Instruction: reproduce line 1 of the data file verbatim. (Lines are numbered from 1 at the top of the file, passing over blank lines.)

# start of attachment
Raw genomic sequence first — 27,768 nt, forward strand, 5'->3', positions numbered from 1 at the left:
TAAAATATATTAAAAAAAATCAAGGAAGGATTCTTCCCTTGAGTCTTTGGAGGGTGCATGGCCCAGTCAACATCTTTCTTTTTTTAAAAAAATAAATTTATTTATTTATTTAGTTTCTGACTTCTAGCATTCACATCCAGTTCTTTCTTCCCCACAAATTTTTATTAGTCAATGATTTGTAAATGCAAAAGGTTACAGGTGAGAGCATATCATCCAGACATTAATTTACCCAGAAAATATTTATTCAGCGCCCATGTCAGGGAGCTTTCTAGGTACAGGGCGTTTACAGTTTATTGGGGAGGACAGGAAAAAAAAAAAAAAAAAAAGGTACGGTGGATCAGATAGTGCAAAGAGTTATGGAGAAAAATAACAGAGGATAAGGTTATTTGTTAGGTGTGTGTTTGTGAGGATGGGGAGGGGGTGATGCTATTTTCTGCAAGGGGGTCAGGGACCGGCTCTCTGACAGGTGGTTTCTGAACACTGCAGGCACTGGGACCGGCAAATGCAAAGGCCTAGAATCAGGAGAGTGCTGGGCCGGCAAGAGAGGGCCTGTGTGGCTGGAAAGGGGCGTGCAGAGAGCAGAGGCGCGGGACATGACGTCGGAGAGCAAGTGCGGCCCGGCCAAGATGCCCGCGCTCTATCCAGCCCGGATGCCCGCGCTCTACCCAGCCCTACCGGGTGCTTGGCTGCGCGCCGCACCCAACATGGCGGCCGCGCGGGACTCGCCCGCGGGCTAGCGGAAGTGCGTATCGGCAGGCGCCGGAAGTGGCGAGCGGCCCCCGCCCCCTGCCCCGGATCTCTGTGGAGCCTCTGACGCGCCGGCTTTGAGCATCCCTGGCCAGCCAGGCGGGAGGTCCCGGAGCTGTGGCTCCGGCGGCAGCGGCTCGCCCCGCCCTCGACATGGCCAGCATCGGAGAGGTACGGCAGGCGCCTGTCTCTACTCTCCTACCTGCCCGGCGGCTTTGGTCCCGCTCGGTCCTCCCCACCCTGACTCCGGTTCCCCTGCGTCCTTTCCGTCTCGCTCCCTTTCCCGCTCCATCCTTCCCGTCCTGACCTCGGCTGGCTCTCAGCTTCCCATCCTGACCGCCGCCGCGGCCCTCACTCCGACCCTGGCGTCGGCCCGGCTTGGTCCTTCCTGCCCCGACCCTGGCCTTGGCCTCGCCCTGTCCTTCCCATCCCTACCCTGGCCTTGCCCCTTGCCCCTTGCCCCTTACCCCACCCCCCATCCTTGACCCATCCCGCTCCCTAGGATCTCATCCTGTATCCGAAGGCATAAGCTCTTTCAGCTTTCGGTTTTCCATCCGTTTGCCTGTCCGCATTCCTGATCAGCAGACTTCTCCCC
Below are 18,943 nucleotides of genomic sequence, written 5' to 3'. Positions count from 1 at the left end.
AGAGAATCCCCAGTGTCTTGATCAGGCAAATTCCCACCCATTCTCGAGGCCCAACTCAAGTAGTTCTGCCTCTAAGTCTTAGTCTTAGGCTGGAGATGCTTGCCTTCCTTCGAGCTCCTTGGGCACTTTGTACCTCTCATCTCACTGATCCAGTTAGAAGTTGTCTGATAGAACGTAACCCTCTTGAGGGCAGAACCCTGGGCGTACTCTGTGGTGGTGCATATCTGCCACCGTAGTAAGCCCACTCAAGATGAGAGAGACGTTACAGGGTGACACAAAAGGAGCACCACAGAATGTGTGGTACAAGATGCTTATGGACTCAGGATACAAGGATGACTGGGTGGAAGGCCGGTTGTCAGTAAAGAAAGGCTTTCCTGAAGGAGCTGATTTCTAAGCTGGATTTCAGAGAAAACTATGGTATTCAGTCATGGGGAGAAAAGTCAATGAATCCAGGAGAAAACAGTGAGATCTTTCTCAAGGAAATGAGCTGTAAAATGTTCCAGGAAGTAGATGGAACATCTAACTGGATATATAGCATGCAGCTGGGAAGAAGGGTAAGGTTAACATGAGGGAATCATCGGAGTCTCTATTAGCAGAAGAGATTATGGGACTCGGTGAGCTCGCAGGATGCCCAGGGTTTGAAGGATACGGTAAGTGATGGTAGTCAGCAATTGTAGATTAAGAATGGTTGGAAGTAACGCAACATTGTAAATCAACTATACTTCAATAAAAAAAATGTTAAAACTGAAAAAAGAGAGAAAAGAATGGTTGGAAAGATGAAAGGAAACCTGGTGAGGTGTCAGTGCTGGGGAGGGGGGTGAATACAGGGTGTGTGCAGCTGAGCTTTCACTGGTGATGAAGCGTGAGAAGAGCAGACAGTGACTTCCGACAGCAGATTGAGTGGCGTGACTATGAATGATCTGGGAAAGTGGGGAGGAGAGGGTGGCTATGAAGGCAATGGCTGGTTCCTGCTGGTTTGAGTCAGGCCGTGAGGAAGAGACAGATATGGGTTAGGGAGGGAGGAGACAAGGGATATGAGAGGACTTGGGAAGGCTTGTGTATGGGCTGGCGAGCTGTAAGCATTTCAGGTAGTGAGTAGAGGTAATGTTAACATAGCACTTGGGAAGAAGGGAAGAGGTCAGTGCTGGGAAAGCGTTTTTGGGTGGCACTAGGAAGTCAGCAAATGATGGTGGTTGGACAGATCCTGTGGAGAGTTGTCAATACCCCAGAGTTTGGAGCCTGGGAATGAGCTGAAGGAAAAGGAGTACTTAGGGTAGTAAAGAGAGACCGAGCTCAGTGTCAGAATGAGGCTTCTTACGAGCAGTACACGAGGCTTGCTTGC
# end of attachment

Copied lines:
Raw genomic sequence first — 27,768 nt, forward strand, 5'->3', positions numbered from 1 at the left: